“It felt like the world was about to end, but I was the only one who knew about it.”

I remember thinking “this is common and normal??” I bet it’s even more common than doctors think because I’m sure there are many women who keep it to themselves. That is heartbreaking. I know for me, when I feel anxious, just saying it out loud to someone makes me feel better. Acknowledging how you feel and thinking about why you may feel that way is so beneficial. Like, “yep, I am anxious AF right now… f*ck you mind and corresponding physical reactions.”

How are you feeling right now? Go tell someone. Maybe they’re feeling the same way. #blessedandanxious

XOXO Renee Reina

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4 Comments
  • Sara
    May 20, 2020

    Looking back (I have an almost 1 1/2 year old son) I definitely had postpartum anxiety… and like you, did not see it coming because I had no fucking idea that it was even a thing.

    It’s so interesting that you found it to be so much worse in the evenings . I experienced this too! It’s like the whole “sundowners” thing with elderly people getting especially confused when the sun goes down….it’s so interesting to me. I bet they’ll find at his detail common in the future.

    Really? My baby came out of a place I literally have to sit on, I’m terrified to take a shit, AND now I lose my mind when the sun goes down?!?Oh, and keep the baby alive (and happy, otherwise you’re a “bad mom”) It’s a fucking lot for a person all at once…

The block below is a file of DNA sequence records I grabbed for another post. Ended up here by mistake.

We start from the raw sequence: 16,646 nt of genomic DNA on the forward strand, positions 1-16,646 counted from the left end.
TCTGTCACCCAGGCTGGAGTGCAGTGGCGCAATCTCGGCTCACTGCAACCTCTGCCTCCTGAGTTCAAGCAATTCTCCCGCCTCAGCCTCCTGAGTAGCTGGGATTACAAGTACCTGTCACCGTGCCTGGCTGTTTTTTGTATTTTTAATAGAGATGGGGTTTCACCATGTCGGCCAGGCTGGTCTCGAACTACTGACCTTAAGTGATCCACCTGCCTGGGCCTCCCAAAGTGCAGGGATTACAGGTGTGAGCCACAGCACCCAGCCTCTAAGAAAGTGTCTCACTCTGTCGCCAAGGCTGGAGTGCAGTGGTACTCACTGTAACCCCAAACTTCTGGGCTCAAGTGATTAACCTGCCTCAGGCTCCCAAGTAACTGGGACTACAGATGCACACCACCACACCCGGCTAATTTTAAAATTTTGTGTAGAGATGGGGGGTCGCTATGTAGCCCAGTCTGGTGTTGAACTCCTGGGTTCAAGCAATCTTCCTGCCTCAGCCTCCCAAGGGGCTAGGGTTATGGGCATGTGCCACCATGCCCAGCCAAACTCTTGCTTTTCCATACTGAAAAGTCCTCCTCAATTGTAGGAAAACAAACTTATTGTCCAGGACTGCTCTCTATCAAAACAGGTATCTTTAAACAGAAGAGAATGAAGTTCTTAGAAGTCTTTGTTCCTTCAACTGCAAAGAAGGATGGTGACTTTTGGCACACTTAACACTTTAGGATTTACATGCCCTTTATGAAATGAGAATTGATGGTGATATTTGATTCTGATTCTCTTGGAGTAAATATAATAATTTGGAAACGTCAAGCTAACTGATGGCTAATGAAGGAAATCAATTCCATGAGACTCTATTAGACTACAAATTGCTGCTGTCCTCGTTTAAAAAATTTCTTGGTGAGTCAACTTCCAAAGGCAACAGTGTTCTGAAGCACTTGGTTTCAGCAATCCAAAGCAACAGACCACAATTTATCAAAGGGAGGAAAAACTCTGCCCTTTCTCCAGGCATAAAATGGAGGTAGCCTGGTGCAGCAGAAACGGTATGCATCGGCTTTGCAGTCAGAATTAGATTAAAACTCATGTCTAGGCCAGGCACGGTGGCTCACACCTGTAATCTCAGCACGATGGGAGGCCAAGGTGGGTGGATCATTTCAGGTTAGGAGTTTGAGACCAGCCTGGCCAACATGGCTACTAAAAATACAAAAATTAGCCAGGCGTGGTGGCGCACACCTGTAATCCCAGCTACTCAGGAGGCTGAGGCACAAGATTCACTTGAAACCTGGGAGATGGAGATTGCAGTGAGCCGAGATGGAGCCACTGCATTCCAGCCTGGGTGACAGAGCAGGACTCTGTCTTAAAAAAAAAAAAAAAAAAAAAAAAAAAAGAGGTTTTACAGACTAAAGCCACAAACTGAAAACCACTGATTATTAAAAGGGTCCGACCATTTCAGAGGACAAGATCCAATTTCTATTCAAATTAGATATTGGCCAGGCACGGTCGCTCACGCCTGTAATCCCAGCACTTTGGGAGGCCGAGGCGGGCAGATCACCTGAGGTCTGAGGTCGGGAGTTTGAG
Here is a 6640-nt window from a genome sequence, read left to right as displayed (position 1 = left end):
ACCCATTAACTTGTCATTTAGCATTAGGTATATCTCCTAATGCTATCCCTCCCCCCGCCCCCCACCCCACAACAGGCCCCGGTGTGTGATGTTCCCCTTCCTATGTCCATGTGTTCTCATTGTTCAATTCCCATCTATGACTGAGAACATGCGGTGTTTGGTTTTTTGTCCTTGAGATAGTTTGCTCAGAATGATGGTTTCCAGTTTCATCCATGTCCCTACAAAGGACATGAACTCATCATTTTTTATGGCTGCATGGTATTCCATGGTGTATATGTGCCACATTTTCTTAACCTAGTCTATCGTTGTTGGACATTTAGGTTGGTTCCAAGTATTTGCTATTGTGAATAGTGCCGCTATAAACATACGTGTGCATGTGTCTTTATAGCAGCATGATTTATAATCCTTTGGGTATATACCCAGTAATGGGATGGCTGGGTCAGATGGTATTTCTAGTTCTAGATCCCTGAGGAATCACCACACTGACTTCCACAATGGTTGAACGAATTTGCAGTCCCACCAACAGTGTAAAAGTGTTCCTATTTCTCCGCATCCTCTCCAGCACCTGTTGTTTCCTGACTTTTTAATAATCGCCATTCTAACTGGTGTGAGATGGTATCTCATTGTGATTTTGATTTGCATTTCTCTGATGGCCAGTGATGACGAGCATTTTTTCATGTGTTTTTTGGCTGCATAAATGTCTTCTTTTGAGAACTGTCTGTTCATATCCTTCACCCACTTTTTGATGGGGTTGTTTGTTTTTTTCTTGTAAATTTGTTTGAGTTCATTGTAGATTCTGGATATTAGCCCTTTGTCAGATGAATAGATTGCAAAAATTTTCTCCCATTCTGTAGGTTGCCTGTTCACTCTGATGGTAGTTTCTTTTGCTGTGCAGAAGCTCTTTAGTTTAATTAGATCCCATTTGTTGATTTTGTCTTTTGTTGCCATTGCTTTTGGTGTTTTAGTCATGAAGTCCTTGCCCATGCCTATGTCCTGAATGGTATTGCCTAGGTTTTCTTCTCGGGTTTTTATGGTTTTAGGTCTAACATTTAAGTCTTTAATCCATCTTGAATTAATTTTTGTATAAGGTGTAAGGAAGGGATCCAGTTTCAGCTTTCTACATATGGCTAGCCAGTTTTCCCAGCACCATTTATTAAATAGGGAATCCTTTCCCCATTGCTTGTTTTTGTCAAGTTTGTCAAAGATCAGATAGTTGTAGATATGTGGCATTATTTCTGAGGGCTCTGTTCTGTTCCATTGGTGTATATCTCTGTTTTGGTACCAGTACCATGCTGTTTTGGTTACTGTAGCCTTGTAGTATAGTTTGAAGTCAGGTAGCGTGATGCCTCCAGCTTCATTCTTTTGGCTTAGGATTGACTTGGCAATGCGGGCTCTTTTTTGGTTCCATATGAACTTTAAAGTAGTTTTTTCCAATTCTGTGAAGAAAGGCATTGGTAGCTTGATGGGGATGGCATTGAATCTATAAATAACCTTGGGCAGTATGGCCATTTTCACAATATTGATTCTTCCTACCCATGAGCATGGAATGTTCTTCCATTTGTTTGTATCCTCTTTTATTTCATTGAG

• Sheena Evans
    June 27, 2020

    This poste SPEAKS TO ME! My son is 16 months old, he’s my first. For a full 2 weeks after birth (almost to the day) I had such crazy anxiety. And it intensified at night / evening so much! When visitors had left for the day, I’d be on the couch with my partner just crying. Couldn’t stop, couldn’t explain it. I had no appetite either because I was just so anxious. (That came back with a vengeance though! Lol)
    And you’re totally right.. you feel a little better even after just telling someone “I’m super anxious right now” or “I have so much anxiety!”. BUT you’re also right when you said that it feels like if you tell people they’ll be thinking “oh she can’t the baby” or “I hope the baby is getting the love it needs!”.

    Thank you for writing this. I cant believe how exact same my experience was.

  • Claudia
    June 27, 2020

    This is amazing!

    Thank you for writing about this!

    Yes, the anxiety women go through after giving birth is not talked about much. I know I went through some anxiety myself. It also would start right before the night, I just didn’t know if the baby was going to sleep well. Burping, gave me anxiety.. and through out the day remembering I had to make sure I ate. Having people come over gave me anxiety. It was the weirdest, unfamiliar feeling.